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Coblation in Endoscopic Sinus Surgery

The safety and scientific validity of this study is the responsibility of the study sponsor and investigators. Listing a study does not mean it has been evaluated by the U.S. Federal Government. Read our disclaimer for details. Identifier: NCT01793987
Recruitment Status : Unknown
Verified February 2013 by Brian Rotenberg, Western University, Canada.
Recruitment status was:  Not yet recruiting
First Posted : February 18, 2013
Last Update Posted : February 18, 2013
Information provided by (Responsible Party):
Brian Rotenberg, Western University, Canada

Brief Summary:
Chronic Rhinosinusitis (CRS) refers to a pathological condition where the sinonasal mucosa is inflamed for greater than 12 weeks(1). It is associated with a constellation of symptoms, including facial pain, anosmia, and nasal congestion. It has been estimated that CRS affects close to 5% of the Canadian population(2). When medical therapy fails, patients are often referred to Otolaryngology- Head and Neck Surgeons for consideration of surgical management. Endoscopic sinus surgery (ESS) is one of the mainstays of therapy for CRS that has failed medical management(3). Traditionally, the microdebrider has been the go-to tool for performing these surgeries, but recently the Coblator (ArthroCare, Austin, Texas) has begun to define its' role in surgery. By using bipolar radiofrequency energy to ablate tissue (with temperatures up to 60˚ C)(4), theoretically the Coblator will result in less bleeding than so-called "cold" surgical techniques (i.e. the microdebrider). In a retrospective study by Eloy et. al, patients with CRS and nasal polyposis had a statistically significant amount of less intraoperative blood loss when the Coblator was used in their surgery, than those patients who underwent surgery with the microdebrider. The investigators plan to further investigate this in a randomized, controlled fashion

Condition or disease Intervention/treatment Phase
Blood Loss Device: Coblation polypectomy Not Applicable

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Study Type : Interventional  (Clinical Trial)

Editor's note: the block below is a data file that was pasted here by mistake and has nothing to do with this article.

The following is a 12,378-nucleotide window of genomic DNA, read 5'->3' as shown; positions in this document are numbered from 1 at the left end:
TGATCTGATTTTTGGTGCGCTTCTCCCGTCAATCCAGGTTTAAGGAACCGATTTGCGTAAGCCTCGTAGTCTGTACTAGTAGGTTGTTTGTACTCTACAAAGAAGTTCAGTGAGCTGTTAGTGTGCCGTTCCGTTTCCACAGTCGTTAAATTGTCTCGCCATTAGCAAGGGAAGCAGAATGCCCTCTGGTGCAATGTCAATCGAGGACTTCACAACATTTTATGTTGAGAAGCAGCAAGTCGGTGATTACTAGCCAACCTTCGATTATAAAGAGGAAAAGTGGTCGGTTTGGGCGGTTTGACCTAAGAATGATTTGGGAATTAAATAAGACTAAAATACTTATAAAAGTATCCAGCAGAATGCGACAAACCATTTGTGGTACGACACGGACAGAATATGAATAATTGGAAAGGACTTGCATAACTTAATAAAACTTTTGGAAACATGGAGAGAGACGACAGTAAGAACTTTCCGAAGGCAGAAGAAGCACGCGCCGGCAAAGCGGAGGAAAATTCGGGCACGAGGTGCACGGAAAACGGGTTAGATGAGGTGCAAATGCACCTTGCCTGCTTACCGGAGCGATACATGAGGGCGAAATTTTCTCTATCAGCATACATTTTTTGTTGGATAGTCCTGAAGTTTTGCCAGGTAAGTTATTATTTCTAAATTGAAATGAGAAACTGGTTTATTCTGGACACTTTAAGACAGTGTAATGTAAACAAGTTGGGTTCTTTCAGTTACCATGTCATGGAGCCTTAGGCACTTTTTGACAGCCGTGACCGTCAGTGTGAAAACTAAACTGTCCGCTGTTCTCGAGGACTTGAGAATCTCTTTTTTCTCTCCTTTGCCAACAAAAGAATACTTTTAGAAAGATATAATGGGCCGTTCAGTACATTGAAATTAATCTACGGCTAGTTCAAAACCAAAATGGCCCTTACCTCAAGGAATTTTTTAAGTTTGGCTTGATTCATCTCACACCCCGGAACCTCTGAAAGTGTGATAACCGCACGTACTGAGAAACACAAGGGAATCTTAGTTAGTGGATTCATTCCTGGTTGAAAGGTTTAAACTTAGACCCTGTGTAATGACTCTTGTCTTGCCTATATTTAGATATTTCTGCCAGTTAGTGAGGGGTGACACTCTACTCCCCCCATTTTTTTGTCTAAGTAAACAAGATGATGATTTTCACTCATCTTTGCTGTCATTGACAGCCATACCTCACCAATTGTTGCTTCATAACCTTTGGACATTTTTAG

Estimated Enrollment : 22 participants
Allocation: Randomized
Intervention Model: Parallel Assignment
Masking: Single (Participant)
Primary Purpose: Treatment
Official Title: The Effect of Coblation on Blood Loss in Endoscopic Sinus Surgery: A Randomized Controlled Trial
Study Start Date : May 2013
Estimated Primary Completion Date : May 2014
Estimated Study Completion Date : May 2014

Resource links provided by the National Library of Medicine

MedlinePlus related topics: Bleeding

Arm Intervention/treatment
No Intervention: control: shaver
Experimental: Coblation polypectomy Device: Coblation polypectomy

Primary Outcome Measures :
  1. Blood loss [ Time Frame: intra-operative ]

Information from the National Library of Medicine

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Ages Eligible for Study:   18 Years to 70 Years   (Adult, Older Adult)
Sexes Eligible for Study:   All
Accepts Healthy Volunteers:   No

Inclusion Criteria:

  • between 18-70 years old, and
  • having a diagnosis of CRS.

Exclusion Criteria:

  • previous Endoscopic Sinus Surgery,
  • coagulopathies,
  • being pregnant, or
  • being prescribed anti-coagulants or anti-platelet agents

Information from the National Library of Medicine

To learn more about this study, you or your doctor may contact the study research staff using the contact information provided by the sponsor.

Please refer to this study by its identifier (NCT number): NCT01793987

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Contact: Brian Rotenberg, MD MPH FRCSC 5196466320

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Canada, Ontario
St. Joseph's Health Care
London, Ontario, Canada, N6A 4V2
Sponsors and Collaborators
Western University, Canada
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Responsible Party: Brian Rotenberg, Assistant Professor, Western University, Canada Identifier: NCT01793987    
Other Study ID Numbers: BWR001
First Posted: February 18, 2013    Key Record Dates
Last Update Posted: February 18, 2013
Last Verified: February 2013
Keywords provided by Brian Rotenberg, Western University, Canada:
blood loss between two groups
Additional relevant MeSH terms:
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Pathologic Processes